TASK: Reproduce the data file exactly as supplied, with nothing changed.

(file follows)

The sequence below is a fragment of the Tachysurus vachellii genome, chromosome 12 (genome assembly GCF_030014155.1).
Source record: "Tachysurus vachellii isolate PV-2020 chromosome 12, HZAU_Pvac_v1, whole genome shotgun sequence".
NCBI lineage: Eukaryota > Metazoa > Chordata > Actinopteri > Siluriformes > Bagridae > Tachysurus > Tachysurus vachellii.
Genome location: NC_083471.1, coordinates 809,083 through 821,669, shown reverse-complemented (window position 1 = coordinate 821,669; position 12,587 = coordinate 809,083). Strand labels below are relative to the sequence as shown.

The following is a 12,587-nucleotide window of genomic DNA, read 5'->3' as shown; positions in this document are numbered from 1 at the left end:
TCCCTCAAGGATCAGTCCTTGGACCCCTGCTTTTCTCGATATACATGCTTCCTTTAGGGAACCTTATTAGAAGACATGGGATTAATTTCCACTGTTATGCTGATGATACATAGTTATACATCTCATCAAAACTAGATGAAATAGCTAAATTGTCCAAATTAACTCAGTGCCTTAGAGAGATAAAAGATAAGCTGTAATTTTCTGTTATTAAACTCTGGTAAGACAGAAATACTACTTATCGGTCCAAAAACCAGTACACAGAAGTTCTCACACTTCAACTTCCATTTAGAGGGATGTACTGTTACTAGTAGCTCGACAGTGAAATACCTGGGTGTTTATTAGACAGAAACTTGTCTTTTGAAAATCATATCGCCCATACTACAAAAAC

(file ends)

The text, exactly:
The sequence below is a fragment of the Tachysurus vachellii genome, chromosome 12 (genome assembly GCF_030014155.1).
Source record: "Tachysurus vachellii isolate PV-2020 chromosome 12, HZAU_Pvac_v1, whole genome shotgun sequence".
NCBI lineage: Eukaryota > Metazoa > Chordata > Actinopteri > Siluriformes > Bagridae > Tachysurus > Tachysurus vachellii.
Genome location: NC_083471.1, coordinates 809,083 through 821,669, shown reverse-complemented (window position 1 = coordinate 821,669; position 12,587 = coordinate 809,083). Strand labels below are relative to the sequence as shown.

The following is a 12,587-nucleotide window of genomic DNA, read 5'->3' as shown; positions in this document are numbered from 1 at the left end:
TCCCTCAAGGATCAGTCCTTGGACCCCTGCTTTTCTCGATATACATGCTTCCTTTAGGGAACCTTATTAGAAGACATGGGATTAATTTCCACTGTTATGCTGATGATACATAGTTATACATCTCATCAAAACTAGATGAAATAGCTAAATTGTCCAAATTAACTCAGTGCCTTAGAGAGATAAAAGATAAGCTGTAATTTTCTGTTATTAAACTCTGGTAAGACAGAAATACTACTTATCGGTCCAAAAACCAGTACACAGAAGTTCTCACACTTCAACTTCCATTTAGAGGGATGTACTGTTACTAGTAGCTCGACAGTGAAATACCTGGGTGTTTATTAGACAGAAACTTGTCTTTTGAAAATCATATCGCCCATACTACAAAAAC